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Razorbill RIB - Cardigan Bay 22nd April

1363 Views 12 Replies 4 Participants Last post by  Jennifer
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I've just read Simon's (Scramanga) post about Porthgain on the 18th of April and having just spent the day with Razorbill Ribs and Simon out of Cardigan Bay I thought I would add a trip report and some photos from today.

Bored and at a loss of what to do with some of my days off (most people work Monday to Friday but I have the pleasure of working only four days a week and regularly get Monday's and Friday's off, yay me,) I contacted Simon to see if he was up for some diving.

I'd dived with Simon before and had ribbed him a lot over his choice of headwear (still do hehe) however we'd discussed diving together again the next time I was in West Wales so seemed like the perfect opportunity to get some night diving done on the Thursday and or a day's diving on the Friday.

Details including RIB, possible sites, tides and ropes off time were discussed. At one point I thought I'd heard wrong when I was told RO at 12 noon, diving AND a lie in to boot, how often does that happen!

I woke early this morning despite not needing to get up until a civilised hour and as the kit was already sorted and in the car I decided to set off and take my time going via the scenic route.

Got to Teifi Boatyard just outside Cardigan about 11.15am and used their facilities to get changed into my undersuit, half an hour or so went by and still no sign of Simon, at which point I realise I should be on the beach part not the actual boat yard and promptly rang Simon to find out exactly where he was and move my car to the right place.

As it happened we all arrived within seconds of each other and formed a convoy across the pebbly beach. Introductions made, kit loaded and RIB ready to launch, we got underway.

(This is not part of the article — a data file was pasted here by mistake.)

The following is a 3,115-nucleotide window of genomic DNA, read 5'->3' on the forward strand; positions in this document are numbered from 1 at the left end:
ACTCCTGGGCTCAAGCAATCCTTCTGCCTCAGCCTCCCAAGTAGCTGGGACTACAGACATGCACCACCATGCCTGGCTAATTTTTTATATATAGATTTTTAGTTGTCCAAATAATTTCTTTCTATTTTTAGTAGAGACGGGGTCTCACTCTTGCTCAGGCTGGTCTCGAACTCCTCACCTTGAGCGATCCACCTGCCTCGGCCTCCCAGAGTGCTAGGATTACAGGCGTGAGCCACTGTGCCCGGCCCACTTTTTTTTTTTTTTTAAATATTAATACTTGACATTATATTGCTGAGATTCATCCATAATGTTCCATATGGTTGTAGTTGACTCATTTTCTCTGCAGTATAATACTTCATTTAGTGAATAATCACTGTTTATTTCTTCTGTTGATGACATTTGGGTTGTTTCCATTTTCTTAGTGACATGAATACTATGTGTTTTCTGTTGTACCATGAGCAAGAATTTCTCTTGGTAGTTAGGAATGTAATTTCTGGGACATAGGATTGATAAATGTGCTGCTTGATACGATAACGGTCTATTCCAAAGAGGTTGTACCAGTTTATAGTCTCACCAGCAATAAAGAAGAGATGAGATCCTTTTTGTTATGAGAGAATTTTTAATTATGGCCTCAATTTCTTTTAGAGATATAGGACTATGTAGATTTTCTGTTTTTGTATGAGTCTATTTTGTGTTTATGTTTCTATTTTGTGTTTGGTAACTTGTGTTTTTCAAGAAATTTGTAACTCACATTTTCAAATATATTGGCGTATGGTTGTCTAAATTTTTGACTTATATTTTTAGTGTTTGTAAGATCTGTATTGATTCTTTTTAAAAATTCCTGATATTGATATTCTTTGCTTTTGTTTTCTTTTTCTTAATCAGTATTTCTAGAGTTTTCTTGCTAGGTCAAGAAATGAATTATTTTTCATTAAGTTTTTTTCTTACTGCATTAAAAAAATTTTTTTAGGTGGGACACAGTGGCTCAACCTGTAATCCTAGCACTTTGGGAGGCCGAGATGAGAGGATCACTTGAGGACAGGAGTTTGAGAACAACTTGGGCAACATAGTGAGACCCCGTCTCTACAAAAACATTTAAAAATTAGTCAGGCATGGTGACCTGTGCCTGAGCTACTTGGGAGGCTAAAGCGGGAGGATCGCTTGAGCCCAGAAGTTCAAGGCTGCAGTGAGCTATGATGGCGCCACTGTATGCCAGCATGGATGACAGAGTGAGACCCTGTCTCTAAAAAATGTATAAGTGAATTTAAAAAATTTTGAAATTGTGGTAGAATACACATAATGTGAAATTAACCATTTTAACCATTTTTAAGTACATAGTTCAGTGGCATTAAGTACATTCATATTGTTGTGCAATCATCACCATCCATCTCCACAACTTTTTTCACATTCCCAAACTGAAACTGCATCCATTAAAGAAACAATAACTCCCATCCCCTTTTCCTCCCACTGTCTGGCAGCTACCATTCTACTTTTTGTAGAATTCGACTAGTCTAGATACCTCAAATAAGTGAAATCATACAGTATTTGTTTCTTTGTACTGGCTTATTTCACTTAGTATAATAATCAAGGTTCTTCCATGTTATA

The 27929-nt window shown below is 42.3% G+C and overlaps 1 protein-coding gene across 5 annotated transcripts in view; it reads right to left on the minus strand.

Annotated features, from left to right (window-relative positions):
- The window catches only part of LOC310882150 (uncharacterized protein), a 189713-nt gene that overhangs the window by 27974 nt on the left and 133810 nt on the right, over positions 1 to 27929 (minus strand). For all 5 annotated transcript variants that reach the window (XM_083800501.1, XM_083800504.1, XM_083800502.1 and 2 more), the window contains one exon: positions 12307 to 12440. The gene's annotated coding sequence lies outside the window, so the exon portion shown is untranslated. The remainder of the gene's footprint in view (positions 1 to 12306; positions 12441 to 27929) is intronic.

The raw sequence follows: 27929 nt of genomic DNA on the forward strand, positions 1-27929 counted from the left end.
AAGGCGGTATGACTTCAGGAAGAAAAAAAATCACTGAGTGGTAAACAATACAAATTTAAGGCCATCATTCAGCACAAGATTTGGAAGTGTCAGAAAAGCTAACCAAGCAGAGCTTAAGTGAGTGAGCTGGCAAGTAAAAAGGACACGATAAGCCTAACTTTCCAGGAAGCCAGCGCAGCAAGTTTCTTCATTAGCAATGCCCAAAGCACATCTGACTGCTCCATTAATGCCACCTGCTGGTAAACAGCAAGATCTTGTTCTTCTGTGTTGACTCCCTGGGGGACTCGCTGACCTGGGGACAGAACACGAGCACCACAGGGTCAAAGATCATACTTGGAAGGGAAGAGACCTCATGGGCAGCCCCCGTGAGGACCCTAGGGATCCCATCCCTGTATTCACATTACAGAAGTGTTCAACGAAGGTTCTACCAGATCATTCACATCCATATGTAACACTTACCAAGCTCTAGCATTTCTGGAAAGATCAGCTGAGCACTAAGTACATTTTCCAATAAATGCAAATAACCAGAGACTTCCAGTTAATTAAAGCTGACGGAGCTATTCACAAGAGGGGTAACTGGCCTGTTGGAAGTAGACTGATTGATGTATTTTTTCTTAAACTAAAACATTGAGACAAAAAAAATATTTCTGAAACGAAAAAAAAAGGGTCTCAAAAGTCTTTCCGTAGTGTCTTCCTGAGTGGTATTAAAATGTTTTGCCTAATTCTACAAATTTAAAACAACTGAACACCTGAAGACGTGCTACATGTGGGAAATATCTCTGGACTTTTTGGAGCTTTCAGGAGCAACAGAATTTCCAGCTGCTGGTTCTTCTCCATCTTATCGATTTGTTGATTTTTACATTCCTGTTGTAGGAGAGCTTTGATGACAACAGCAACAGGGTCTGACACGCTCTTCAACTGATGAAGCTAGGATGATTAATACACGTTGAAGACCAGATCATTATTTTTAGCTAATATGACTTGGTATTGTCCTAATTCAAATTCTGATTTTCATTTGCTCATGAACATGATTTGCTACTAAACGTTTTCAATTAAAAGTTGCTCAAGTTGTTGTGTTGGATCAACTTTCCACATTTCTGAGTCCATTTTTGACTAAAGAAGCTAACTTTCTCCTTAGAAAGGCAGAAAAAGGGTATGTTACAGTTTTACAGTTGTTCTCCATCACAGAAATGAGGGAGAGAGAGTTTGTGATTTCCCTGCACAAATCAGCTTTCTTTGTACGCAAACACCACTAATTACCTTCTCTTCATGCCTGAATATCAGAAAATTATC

The plan had been to get out to the SS Sutton and put a shot line in so several 1st's for me, 1st time RIB diving in the UK, 1st time diving with a dry suit and twin set whilst having to get back on a RIB and 1st time I'd put a shotline in. It was also possibly (depending on number of dives we managed to squeeze in) going to be my milestone dive after we'd had to bin a couple of night dives the week before.

The sea was flat calm and the weather glorious and we were going diving, what more could we ask for.

Got to the co-ordinates and attempted to locate the wreck using the echo sounder, a few passes and it wasn't clear what was down there so we decided to kit up and jump in for a nosey.

The entry off the RIB started well, right up until my head hit the water and I realised I had a dry glove leak (user error) and by the time I'd got the right way up and broke the surface the current had taken me and I had to fin like crazy to make the back of the RIB, resolve the dry glove problem and get to the front for the anchor line.

Signals exchanged and descent commenced we made our way down the line keen to see whether we were going to be lucky enough to find the wreck on the first attempt.

The viz was pretty good but the current was quite strong and as we got closer to the bottom we realised it was HMS Seabed we were looking at not SS Sutton but what a seabed, it was littered with brittle stars as far as the eye could see (which was about 10m).


(sorry it's a bit blurry but I was busy trying to fin against the current)

We looked at each other, shrugged and decided to follow the trail of the anchor where it had been dragged through the sand in the hope that at the end of it we would find the wreck. I took this opportunity to get some well needed practice in with my new camera and having been given a very quick 'manual white balance' tutorial on the RIB pre dive I was keen to see whether my photos would be any better than my last attempt.



1st piccie - not so good, too much back scatter and can barely make out Simon



2nd one was much better - am sure someone will be able to tell me (again) what fish this is but I just hear "fish" and the rest is blah blah blah :)